-so long as the emergence of intensive-care units does not lead to declining standards of care in special-care baby units. Instead, intensive- and special-care units should be organised in parallel, and both must maintain high standards, albeit with a different emphasis, appropriate to their babies' needs. Rawlings, G, et al, Lancet, 1971, 1, 516. Usher, R, Seminars in Perinatology, 1977, 1, 309. 3Pape, K E, et al,,Journal of Pediatrics, 1978, 92, 253. 4Pomerance, J J, et al, Pediatrics, 1978, 61, 908. 5Sarasohn, C, Pediatric Clinics of North America, 1977, 24, 619. 6 Stewart, A L, and Reynolds, E 0 R, Pediatrics, 1974, 54, 724. 7Drillien, C M, Archives of Disease in Childhood, 1969, 44, 562. 8 Lubchenco, L 0, et al' American Journal of Diseases of Children, 1963,106, 2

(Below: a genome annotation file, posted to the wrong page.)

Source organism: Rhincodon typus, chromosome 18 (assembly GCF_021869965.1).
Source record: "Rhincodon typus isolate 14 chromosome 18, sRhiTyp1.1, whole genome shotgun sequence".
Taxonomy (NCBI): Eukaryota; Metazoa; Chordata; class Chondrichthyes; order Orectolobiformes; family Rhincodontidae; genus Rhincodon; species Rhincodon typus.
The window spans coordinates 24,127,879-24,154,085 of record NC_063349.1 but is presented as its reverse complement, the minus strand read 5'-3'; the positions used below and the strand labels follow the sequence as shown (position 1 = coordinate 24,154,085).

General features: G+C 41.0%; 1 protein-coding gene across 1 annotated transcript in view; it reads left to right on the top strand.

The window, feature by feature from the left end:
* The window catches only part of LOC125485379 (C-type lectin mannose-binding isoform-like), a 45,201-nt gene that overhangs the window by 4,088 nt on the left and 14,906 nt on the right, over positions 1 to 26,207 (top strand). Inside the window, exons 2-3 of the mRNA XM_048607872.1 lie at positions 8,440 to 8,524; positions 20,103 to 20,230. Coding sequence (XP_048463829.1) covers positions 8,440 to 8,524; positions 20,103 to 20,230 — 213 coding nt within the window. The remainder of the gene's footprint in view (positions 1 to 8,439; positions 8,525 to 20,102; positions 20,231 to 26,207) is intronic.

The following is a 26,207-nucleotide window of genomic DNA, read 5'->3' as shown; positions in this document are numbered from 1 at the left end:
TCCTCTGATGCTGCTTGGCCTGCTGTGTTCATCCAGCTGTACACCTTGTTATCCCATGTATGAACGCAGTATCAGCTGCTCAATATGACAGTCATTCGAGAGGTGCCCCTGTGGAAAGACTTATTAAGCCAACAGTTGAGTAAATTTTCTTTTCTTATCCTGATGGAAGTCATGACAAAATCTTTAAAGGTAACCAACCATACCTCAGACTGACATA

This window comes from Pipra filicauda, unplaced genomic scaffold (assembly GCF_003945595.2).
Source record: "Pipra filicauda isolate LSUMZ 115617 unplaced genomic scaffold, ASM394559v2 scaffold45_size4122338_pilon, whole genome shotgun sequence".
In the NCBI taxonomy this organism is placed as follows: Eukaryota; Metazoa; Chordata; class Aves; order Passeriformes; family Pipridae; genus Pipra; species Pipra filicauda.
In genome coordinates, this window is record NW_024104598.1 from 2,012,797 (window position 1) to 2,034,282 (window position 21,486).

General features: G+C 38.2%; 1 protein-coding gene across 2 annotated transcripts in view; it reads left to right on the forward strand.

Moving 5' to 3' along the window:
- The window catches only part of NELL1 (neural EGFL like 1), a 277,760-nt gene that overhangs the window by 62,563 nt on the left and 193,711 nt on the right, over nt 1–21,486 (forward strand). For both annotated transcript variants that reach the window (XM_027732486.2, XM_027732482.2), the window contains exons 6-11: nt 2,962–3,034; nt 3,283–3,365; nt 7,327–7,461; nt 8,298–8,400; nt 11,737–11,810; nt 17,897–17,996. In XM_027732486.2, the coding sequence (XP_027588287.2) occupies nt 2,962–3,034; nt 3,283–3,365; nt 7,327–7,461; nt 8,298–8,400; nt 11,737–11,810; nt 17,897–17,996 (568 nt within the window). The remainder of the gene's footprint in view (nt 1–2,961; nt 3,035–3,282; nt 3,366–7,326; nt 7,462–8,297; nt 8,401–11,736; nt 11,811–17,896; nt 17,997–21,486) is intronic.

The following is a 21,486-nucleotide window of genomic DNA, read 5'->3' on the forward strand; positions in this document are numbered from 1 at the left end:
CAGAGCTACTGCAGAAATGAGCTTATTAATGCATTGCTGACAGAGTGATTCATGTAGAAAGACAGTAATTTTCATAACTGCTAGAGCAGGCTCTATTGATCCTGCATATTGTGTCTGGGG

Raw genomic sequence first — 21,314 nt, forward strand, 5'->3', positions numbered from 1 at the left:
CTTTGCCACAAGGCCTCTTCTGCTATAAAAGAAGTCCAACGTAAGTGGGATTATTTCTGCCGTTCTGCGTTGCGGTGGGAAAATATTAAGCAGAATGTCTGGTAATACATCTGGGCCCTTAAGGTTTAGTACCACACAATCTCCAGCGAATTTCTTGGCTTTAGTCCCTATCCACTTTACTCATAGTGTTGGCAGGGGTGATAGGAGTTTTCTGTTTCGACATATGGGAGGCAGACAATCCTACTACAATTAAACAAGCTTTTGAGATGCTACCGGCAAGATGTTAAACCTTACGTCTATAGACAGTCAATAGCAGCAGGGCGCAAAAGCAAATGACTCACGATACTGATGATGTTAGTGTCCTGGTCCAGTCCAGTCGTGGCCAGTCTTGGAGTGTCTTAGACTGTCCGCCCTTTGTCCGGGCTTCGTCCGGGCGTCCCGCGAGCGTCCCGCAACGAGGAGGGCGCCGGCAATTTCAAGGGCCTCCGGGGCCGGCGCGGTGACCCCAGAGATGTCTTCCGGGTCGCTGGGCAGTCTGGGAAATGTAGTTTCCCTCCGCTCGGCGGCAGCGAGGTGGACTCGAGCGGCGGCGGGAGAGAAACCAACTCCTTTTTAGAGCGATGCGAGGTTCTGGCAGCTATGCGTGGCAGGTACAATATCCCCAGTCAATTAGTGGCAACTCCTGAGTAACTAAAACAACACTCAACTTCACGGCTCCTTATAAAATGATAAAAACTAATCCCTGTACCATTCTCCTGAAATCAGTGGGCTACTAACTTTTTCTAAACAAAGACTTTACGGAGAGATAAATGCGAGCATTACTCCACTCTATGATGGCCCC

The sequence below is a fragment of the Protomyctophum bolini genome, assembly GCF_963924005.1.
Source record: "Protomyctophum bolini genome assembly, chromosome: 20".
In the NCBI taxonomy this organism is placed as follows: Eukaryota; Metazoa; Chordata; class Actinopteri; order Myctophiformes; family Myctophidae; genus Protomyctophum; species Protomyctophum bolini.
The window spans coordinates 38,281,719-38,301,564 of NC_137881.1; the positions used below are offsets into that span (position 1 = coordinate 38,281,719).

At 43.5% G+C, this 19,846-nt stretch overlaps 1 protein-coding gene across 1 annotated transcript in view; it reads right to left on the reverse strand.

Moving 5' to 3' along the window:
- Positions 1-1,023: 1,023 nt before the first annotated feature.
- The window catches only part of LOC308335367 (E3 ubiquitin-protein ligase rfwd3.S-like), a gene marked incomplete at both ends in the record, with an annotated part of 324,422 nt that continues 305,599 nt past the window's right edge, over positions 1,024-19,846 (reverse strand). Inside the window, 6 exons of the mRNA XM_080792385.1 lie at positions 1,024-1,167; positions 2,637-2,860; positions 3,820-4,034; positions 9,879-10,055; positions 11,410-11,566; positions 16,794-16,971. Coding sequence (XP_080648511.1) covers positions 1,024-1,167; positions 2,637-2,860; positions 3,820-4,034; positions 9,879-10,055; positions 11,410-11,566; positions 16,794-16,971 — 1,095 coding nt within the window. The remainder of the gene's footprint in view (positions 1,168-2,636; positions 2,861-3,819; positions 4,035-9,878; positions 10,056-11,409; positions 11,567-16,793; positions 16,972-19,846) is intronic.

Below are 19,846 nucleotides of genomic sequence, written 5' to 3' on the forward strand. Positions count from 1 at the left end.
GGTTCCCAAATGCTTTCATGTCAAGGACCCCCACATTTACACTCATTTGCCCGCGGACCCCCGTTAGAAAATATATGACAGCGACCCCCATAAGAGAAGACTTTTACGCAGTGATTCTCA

Drillien, C M, The Growth and Development of the Prematurely Born Infant. Edinburgh, Livingstone, 1964. 0 Lubchenco, L 0, et al, journal of Pediatrics, 1972, 80, 501. 1 McDonald, A, Children of Very Low Birthweight. London, Heineman, 1967. 12 Davies, P A, and Stewart, A L, British Medical Bulletin, 1975, 31, 85. 13 Franco, S, and Andrews, B F, Pediatric Clinics of North America, 1977, 24, 639. 14 Bjerre, I, Acta Paediatrica Scandinavica, 1975, 64, 859. 15 Churchill, J A, et al, Developmental Medicine and Child Neurology, 1974, 16, 143. 16 Davies, P A, and Tizard, J P M, Developmental Medicine and Child Neurology, 1975, 17, 3. 17 Fitzhardinge, P M, and Ramsay, M, Developmental Medicine and Child Neurology, 1973, 15, 447. 18 Sabel, K G, Olegard, R, and Victorin, L, Pediatrics, 1976, 57, 652. 19 Stanley, F J, and Alberman, E D, Developmental Medicine and Child Neurology, 1978, 20, 300. 20 Blake, A M, et al, British 1975, 4, 13.